The Belfast illustration company producing perfect panels locally and internationally
The Ormeau Rd is ‘a nice, vibrant and peaceful part of the city,’ according to Ken and Will Simpson - the brothers behind Rogue Rocket, an innovative illustration and comic book company
Will Simpson has been lucky enough to realise his dream of developing major characters in comics such as Judge Dredd, Batman and Constantine and is undertaking new digital animation and film ventures through Rogue Rocket.
After the working on the theatre piece Stevie's Big Game devised by Ballynafeigh Community Development Association, the brothers struck upon the idea of producing a graphic novel of tales from the Ballynafeigh area.
Inspired by anthologies that recorded realistic, up-to-date scenes of a distinct locale, they began recruiting people through Ballynafeigh Community House and advertisements in local papers. Soon a team was assembled and the collection of ideas had started.
The project, a partnership between the BCDA, Partisan Productions and Rogue Rocket, aims to explore the diverse nature of one of the few remaining mixed communities in Northern Ireland.
Learning about your own area in a different way is a valuable process in helping to maintain a community. Funding for the project was provided by the Arts Council New Works Lottery Programme and by the Community Relations Council.
The project has been an energising experience for everyone involved. Beginning with15 people the team has been distilled down to an enthusiastic eight.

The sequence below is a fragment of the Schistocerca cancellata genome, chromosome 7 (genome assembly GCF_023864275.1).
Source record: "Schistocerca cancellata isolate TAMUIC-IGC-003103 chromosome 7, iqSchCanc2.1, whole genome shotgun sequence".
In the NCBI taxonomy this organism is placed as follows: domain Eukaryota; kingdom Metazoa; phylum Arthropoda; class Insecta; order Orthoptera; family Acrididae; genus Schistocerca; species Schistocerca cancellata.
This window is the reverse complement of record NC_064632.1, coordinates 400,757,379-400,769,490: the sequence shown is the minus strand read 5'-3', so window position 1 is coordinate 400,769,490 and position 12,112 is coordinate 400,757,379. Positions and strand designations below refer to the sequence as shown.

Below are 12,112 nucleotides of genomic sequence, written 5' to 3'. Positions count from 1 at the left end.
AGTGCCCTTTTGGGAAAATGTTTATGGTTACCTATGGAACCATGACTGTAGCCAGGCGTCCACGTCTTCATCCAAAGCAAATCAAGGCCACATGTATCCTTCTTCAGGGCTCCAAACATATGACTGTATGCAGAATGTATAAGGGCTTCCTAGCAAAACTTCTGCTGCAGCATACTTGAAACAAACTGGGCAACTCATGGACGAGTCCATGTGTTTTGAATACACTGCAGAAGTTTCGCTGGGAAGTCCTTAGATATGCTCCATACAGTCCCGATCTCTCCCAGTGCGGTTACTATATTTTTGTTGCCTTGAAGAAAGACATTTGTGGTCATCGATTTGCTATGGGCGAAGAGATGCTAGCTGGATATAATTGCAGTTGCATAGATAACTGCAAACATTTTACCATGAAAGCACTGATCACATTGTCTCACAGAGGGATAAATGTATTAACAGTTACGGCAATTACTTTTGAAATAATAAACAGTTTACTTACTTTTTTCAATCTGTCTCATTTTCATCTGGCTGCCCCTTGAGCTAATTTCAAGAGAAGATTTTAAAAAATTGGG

The participants come from different artistic backgrounds. Some from fine art or illustration, others coming out of the blue, apparently unaware that the project leader, Will Simpson, is an internationally renowned artist and animator.
During his long career, Simpson has had the opportunity to develop a sound overview of the trade and is in a prime position to guide aspiring artists.
Their first story for the graphic novel was the traditional battle between good and evil. The different interpretations by the various artists bore a huge variety of ideas and the surprise is how that archetype has been re-imagined.
A child on a motorbike enters onto a pitch full of football players in Ormeau Park. The players are obviously not happy to have their Beckham-like concentration disrupted.
Not everyone was happy with this true story, researched by Fintan Brady, but it certainly did show how the same story can be told in different styles.
‘Sometimes as a cartoonist you have to draw things you do not like 100%. You have to be able to picture anything,’ Simpson explains.
Soon a variety of stories came from locals and new arrivals in the area: a Zimbabwean story about exorcism, another of an Eastern-European girl shopping for clothes for a job interview, and local memories of World War II.
Some of the artists provided the stories themselves. Diarmuid Best used a story about his father who ran a famously lively bakery, a real iconic feature of the area.
The input of Belfast screenwriter Stephen McAnena has also been important. He has helped with the editing process – trying to find the right hook for the story. The book will feature the beautiful surroundings of the Ormeau Road, the park and a local pub, The Parador Hotel.
The positive responses to a work-in-progress exhibition at the community centre suggest that the project will be a great success.
Project manager Ken Simpson sees the graphic novel as a fertile ground for creative expression. Other similar projects are planned. There is the possibility of creating short films and theatre pieces - a clear demonstration of how the gathering of different ideas in the background of South Belfast can lead to big achievements in the world of art.